Extracting a column

Richard Gaskin ambassador at fourthworld.com
Mon Dec 10 14:39:34 EST 2007

Jim Ault wrote:
> --number of cols, and the length of the content before the column for
> extracting could be the biggest factor.  Col 2 extract could be a lot faster
> than col 9.  In most cases, knowing which column(s) you wish to extract will
> mean you adjust your file format to put these closest to the first item.  If
> you inherit the data or don't have a choice... c'est la guerre.

Excellent thoughts.

I modified the test to generate data rather than using the canned data 
supplied, adding this near the top of the test handler:

   put "4" into t
   -- Make cols:
   put empty into tRow
   repeat with i = 1 to 500
     put s & t into s
     put s & tab after tRow
   end repeat
   -- make rows:
   put empty into tData
   repeat with i = 1 to 500
     put tRow &cr after tData
   end repeat
   delete last char of tData
   -- Verify sizes:
   set the itemdel to tab
   answer "Cols: "&the number of items of line 1 of tData &\
       cr&"Rows: "& the number of lines of tData &\
       cr&"Size: "&len(tData)

This gave me a data set of 500 cols with 500 rows, with each column 
containing one more character than the last, the longest being 501 
chars, with a total size of 63,125,499 chars.  I left the functions 
themselves unchanged.

Having it get column 490 gave me these results:

   Split: 32110 ms (0.16 lines/ms)
   Repeat: 3946 ms (1.27 lines/ms)
   Same results?: true

Getting column 2 gave me:

   Split: 39192 ms (0.13 lines/ms)
   Repeat: 2495 ms (2 lines/ms)
   Same results?: true

So then I tried a very horizontal data set of just 20 rows but with 2000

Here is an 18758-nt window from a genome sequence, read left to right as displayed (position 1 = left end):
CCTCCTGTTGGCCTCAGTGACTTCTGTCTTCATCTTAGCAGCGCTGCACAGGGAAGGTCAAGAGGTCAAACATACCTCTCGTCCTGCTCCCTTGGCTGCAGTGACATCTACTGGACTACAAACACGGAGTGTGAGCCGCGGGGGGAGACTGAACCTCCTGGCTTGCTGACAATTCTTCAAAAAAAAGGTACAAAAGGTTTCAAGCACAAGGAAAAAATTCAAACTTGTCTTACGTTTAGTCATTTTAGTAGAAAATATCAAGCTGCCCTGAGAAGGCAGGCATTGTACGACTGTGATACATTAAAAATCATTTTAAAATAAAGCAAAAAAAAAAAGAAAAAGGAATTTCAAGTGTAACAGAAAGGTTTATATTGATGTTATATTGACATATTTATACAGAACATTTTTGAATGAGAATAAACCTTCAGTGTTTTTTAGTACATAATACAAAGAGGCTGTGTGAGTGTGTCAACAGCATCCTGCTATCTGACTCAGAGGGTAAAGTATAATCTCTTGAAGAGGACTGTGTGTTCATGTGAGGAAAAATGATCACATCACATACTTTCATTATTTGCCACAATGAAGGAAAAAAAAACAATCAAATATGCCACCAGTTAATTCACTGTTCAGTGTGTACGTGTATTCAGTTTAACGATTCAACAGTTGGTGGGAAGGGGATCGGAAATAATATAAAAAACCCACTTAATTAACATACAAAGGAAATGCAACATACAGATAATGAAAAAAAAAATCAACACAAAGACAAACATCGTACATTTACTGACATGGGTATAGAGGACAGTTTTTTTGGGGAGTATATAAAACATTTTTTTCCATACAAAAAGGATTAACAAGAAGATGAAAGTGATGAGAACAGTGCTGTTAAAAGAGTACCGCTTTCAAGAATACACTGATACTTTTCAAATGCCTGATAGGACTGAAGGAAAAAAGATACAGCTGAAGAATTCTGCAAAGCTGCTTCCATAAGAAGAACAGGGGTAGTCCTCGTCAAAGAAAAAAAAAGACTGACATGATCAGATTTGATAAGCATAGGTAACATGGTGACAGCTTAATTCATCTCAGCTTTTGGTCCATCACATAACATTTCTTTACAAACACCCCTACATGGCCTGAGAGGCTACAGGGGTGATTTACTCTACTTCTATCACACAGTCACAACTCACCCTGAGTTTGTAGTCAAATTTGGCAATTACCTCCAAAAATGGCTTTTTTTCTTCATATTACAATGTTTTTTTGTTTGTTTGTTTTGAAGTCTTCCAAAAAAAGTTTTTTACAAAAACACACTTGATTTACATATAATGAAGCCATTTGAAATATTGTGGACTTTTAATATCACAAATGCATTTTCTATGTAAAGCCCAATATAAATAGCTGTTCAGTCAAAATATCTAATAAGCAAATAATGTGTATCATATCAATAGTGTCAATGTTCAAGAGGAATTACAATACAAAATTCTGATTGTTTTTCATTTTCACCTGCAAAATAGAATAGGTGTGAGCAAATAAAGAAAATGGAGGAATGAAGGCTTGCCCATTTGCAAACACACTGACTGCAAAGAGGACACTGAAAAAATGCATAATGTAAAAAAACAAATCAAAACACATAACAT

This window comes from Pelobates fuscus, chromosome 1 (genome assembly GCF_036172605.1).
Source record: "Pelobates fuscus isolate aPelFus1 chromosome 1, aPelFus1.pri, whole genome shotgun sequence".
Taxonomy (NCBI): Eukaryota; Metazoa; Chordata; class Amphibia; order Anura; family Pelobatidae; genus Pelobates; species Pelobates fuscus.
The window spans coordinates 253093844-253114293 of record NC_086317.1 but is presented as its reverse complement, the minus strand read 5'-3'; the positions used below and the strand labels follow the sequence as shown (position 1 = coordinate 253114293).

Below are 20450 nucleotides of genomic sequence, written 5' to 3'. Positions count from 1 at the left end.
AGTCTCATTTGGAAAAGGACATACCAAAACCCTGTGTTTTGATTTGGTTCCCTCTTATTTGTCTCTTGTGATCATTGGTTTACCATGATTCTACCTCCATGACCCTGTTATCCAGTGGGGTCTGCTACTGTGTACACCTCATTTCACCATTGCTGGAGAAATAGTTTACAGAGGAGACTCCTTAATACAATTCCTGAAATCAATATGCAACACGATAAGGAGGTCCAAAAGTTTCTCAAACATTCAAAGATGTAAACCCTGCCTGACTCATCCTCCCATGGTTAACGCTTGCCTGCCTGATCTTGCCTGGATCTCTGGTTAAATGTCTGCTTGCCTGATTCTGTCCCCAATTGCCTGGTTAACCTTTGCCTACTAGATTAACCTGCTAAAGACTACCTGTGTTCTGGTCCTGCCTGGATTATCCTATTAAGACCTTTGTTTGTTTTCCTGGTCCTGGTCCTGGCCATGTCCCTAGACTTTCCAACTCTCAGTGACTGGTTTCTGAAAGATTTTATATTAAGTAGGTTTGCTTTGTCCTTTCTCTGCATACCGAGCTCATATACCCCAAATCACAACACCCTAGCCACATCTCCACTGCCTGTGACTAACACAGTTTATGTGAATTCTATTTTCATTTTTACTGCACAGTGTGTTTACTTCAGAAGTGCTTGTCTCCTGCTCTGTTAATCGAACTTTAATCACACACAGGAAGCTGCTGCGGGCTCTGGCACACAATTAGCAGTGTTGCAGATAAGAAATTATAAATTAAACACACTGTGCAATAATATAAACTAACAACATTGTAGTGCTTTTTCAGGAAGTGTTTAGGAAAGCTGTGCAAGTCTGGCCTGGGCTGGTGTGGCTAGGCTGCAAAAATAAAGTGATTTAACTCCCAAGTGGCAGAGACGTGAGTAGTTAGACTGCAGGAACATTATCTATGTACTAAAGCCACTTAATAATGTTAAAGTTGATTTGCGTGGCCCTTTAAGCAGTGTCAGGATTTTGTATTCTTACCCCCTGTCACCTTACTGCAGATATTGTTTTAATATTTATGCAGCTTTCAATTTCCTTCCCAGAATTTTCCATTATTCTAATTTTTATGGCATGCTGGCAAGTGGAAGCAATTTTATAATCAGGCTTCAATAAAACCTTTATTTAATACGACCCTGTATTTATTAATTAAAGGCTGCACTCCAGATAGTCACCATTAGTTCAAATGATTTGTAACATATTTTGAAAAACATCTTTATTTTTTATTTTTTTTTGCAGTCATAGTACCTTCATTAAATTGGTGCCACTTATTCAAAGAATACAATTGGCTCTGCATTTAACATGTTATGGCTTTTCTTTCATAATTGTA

columns in each, for a total size of 40,100,019 chars.

Grabbing column 1999 from this data set gave me:

   Split:  7849 ms (0.03 lines/ms)
   Repeat: 2328 ms (0.09 lines/ms)
   Same results?: true

So I think what we're seeing is that the overhead of parsing applies to 
both methods.

On the one hand, the "split" command ramps more gracefully the more 
horizontal the data gets when accessing items at the end of each row, 
but on the other hand its performance remains roughly the same no matter 
which item is obtained while "repeat for each" shows improvement with 
items closer to the left.  And in all cases tested, "repeat for each" 
continues to best "split" in overall performance.

I imagine we could come up with a data set for which "split" outperforms 
"repeat for each", but my data sets are well under 20 MBs each (more 
commonly < 5 MBs), almost never exceeding 150 columns and each column in 
a given row would very rarely contain more than 1k, so these tests cover 
most real-world scenarios for my needs.

Just the same, if someone comes up with a real-world scenario in which 
"split" outperforms "repeat for each" I'd be very interested in learning 
what that data looks like and how it's used.

  Richard Gaskin
  Managing Editor, revJournal
  Rev tips, tutorials and more: http://www.revJournal.com

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